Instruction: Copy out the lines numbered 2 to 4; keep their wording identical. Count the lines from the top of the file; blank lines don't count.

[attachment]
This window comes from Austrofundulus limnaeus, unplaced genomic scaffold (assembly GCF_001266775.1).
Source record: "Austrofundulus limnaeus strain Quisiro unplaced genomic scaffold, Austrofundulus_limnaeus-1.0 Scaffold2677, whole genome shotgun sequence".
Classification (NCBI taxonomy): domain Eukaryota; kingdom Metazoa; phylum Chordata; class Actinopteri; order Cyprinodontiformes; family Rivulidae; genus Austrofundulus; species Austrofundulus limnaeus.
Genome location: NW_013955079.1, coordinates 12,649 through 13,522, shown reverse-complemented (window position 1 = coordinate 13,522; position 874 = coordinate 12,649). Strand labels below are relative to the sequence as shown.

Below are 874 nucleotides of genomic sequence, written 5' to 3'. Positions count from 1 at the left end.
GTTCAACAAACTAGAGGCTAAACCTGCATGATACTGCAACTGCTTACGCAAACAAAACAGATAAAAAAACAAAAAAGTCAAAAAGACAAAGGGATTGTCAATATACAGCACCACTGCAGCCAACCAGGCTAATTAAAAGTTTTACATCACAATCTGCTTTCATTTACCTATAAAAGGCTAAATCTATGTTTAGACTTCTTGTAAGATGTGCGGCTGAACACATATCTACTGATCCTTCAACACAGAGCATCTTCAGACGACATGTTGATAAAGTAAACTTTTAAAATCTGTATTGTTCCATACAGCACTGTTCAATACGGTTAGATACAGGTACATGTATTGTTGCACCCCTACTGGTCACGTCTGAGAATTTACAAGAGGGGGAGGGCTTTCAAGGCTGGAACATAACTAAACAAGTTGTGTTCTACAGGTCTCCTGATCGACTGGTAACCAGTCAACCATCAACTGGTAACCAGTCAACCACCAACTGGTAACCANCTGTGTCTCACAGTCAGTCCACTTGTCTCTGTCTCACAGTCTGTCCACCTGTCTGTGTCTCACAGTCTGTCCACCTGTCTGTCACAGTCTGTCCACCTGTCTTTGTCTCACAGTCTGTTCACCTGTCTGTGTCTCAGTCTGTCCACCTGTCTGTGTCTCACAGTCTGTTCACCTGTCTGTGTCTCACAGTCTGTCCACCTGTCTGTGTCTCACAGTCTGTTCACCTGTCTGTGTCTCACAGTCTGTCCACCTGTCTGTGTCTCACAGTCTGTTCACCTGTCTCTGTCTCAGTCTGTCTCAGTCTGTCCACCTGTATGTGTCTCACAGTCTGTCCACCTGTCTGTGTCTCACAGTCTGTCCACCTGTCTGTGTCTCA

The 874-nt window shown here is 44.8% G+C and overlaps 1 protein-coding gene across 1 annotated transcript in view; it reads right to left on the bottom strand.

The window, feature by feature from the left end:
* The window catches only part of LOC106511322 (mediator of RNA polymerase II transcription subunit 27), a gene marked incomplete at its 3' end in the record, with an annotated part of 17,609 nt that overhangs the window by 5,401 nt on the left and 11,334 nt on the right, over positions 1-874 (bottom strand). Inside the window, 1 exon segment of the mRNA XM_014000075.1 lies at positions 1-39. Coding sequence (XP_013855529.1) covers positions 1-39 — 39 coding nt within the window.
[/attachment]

Source record: "Austrofundulus limnaeus strain Quisiro unplaced genomic scaffold, Austrofundulus_limnaeus-1.0 Scaffold2677, whole genome shotgun sequence".
Classification (NCBI taxonomy): domain Eukaryota; kingdom Metazoa; phylum Chordata; class Actinopteri; order Cyprinodontiformes; family Rivulidae; genus Austrofundulus; species Austrofundulus limnaeus.
Genome location: NW_013955079.1, coordinates 12,649 through 13,522, shown reverse-complemented (window position 1 = coordinate 13,522; position 874 = coordinate 12,649). Strand labels below are relative to the sequence as shown.